The "it" being this 5000 word essay on Sherlock Holmes and breakfast, which will be adjusted for inclusion in the memoir, Saving Angles: Finding Meaning and Direction in Life's Unlikely Corners. The last little excerpt I will put up on here:
Holmes is looking at the kid like he feels bad for him, but also thinks he’s sort of an idiot—for now. Hatherley had taken his train, was picked up by Stark and they drive wordlessly in a coach—it’s beyond awkward—to the house. There’s a business partner with a double-chin, and this fetching young woman who flits up to Hatherley repeatedly, begging him to leave before it it too late.
He’s bumptious, though, unfazed, curiosity piqued. He goes into a small room, where there is a plate the size of the ceiling that presses against the floor. In other words, the room is also tantamount to a bug-squisher of humans. While standing in the center of it, as Stark works the settings in a control room up above, Hatherley says, in effect, “come on now, this isn’t about fuller’s-earth, I’m a good egg, you can tell me what I’m doing,” upon which Stark has had enough of this guy, and turns on the flattening device, having already locked in Hatherley (who had first been so good as to fix the contraption).
The woman who is part of this scheme—they’re counterfeiters, as Holmes immediately deduces—pops in at some secret door, pulls Hatherley away. A chase follows, with Stark in pursuit clutching a clever, and as Hatherley hangs from a window, about to make his drop to the ground below and leg it, the Colonel lunges and swings, and off pops the engineer’s thumb. Hatherley wanders for a bit, blood spurting, then passes out in a bush, and is somehow magically transported, while unconscious, to a different bush near the train station. We know what happened from there. Just as Holmes knows that the villains have likely already absconded, given that Hatherley has been chopped, as it were, and returned to non-criminal society with his tale of woe.
But I love this about Holmes—he suggests trying to figure out what happened anyway. Hatherley wants to be done, we have the impression. No más, sleuthing bro, he might as well remark, like the Millennial kind of dude he is. Not so fast, young man—there is value in closure in this world, even when the outcome remains the same, as you well know if you’ve had a parent die or gone through a divorce. It sounds slight in comparison, but I think of cats and dogs and when it comes time to say goodbye. That last morning before the ride to the vet means a lot to the relationship. Maybe even more than the times of joy, though some things in life are not meant to be ranked. Holmes knows this on the human front, in the daily grind of being human, where answers can be harder to come by than rain droplets under desert sands. Hatherley does not know this yet. Holmes is going to help him, and he’s going to help us, the readers, by reminding us.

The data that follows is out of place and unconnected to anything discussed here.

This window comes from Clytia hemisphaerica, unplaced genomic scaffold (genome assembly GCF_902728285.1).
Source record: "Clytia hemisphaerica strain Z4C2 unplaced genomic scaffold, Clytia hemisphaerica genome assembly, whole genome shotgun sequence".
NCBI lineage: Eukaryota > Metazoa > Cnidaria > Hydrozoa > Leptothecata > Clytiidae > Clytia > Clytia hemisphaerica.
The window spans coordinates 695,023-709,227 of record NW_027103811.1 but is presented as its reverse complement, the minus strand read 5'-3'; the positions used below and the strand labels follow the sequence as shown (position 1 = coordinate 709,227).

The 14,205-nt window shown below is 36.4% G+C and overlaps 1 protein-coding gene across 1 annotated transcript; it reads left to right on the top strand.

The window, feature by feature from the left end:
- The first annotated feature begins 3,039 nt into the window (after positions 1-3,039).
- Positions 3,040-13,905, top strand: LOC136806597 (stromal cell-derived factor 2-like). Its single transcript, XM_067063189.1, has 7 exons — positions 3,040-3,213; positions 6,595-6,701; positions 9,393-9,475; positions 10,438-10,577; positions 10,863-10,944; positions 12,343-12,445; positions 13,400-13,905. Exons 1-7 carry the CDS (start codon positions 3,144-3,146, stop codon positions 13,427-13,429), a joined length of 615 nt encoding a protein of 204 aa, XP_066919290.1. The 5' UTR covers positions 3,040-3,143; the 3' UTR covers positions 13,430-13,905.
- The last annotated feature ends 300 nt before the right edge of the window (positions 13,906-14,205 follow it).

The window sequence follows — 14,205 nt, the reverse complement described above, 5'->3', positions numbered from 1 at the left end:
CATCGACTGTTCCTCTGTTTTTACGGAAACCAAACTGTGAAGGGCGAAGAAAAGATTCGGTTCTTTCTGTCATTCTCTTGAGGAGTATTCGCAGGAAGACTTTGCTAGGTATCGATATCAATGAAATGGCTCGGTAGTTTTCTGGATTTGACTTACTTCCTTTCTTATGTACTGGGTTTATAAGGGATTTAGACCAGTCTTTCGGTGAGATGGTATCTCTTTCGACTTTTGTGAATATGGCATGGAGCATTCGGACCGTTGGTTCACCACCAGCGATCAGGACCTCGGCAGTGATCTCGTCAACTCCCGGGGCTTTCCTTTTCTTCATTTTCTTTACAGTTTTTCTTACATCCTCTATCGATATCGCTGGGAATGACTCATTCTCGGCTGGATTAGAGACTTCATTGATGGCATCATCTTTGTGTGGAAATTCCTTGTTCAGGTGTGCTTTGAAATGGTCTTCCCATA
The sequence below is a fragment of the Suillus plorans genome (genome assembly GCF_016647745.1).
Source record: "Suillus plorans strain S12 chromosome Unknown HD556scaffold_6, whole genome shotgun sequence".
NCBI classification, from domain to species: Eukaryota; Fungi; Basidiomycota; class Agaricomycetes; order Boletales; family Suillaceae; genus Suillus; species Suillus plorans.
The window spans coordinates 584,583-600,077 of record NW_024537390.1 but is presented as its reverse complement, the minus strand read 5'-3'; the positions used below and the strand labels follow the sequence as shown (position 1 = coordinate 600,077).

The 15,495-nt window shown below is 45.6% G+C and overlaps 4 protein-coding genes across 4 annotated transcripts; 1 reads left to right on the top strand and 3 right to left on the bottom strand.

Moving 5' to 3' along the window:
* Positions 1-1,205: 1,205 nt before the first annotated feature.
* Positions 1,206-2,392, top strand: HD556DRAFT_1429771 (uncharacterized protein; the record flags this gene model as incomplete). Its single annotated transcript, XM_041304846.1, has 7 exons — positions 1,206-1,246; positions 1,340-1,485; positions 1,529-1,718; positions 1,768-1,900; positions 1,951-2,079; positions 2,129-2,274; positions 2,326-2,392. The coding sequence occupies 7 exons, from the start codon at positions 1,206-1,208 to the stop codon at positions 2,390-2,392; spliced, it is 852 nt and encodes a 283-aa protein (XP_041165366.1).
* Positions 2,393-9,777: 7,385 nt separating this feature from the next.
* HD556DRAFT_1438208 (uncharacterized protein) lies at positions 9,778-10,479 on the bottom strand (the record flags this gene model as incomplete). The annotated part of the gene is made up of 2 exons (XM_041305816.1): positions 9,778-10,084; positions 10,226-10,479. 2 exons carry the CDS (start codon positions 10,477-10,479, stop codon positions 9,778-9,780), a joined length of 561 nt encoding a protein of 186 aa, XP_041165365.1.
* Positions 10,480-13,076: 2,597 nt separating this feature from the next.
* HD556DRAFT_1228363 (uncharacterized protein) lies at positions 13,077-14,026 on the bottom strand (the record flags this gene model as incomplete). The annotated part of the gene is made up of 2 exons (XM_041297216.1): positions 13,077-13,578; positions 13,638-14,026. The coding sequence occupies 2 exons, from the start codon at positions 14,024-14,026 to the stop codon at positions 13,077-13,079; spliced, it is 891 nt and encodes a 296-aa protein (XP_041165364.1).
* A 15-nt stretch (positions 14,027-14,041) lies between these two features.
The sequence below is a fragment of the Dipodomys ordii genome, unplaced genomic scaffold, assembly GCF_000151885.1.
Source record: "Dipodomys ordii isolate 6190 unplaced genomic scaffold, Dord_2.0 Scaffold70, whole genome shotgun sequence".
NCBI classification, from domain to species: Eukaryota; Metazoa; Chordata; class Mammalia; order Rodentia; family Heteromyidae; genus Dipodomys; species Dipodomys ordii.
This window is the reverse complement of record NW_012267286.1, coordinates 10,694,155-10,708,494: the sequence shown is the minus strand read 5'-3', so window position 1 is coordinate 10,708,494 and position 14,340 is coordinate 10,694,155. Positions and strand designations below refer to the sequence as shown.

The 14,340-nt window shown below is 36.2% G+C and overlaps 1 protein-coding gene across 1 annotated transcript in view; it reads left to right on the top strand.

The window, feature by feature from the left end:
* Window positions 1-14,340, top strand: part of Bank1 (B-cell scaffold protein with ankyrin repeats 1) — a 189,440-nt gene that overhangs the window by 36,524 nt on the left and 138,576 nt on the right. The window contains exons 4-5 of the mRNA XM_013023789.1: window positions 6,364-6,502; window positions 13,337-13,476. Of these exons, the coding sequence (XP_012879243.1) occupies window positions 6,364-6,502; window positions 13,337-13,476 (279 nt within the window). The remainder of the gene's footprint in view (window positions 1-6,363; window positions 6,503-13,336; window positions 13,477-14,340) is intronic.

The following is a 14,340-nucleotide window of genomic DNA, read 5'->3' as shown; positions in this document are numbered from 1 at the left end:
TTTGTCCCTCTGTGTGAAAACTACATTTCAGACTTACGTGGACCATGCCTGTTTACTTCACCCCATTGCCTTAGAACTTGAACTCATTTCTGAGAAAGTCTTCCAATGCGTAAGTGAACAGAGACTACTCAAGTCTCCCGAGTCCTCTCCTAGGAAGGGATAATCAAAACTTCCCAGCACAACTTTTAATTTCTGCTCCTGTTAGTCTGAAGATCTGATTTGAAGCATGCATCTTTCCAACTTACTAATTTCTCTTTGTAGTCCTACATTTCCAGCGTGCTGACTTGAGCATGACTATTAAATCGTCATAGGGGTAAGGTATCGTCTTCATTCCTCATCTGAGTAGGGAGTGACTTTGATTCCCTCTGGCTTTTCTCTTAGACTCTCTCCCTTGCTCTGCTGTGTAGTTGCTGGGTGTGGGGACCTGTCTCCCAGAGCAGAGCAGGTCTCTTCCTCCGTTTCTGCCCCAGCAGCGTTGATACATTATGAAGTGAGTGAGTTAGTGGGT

Homes, because he is Holmes, just happens to be aware of another engineer, aged twenty-six, who mysteriously disappeared a while back, which has the effect of making Hatherley feel both grateful and determined to isolate the cause of this singular effect—well, a plurality of singularity, we might say. Knocking off engineers is certainly a unique trend. With Inspector Bradstreet of Scotland Yard in tow, plus a plain clothes man, our party boards a train. Holmes always barely makes it on to trains in time. They are pulling away as he hops aboard. Watson doesn’t understand how his buddy times it to the last second, but the coolness of arrival and alighting seems to steady Hatherley. Tiny gestures of support and consideration—that’s what this story is about. There’s no glory to revel in, as in other adventures, when Holmes will turn to Watson and say of a case, “I solved it!”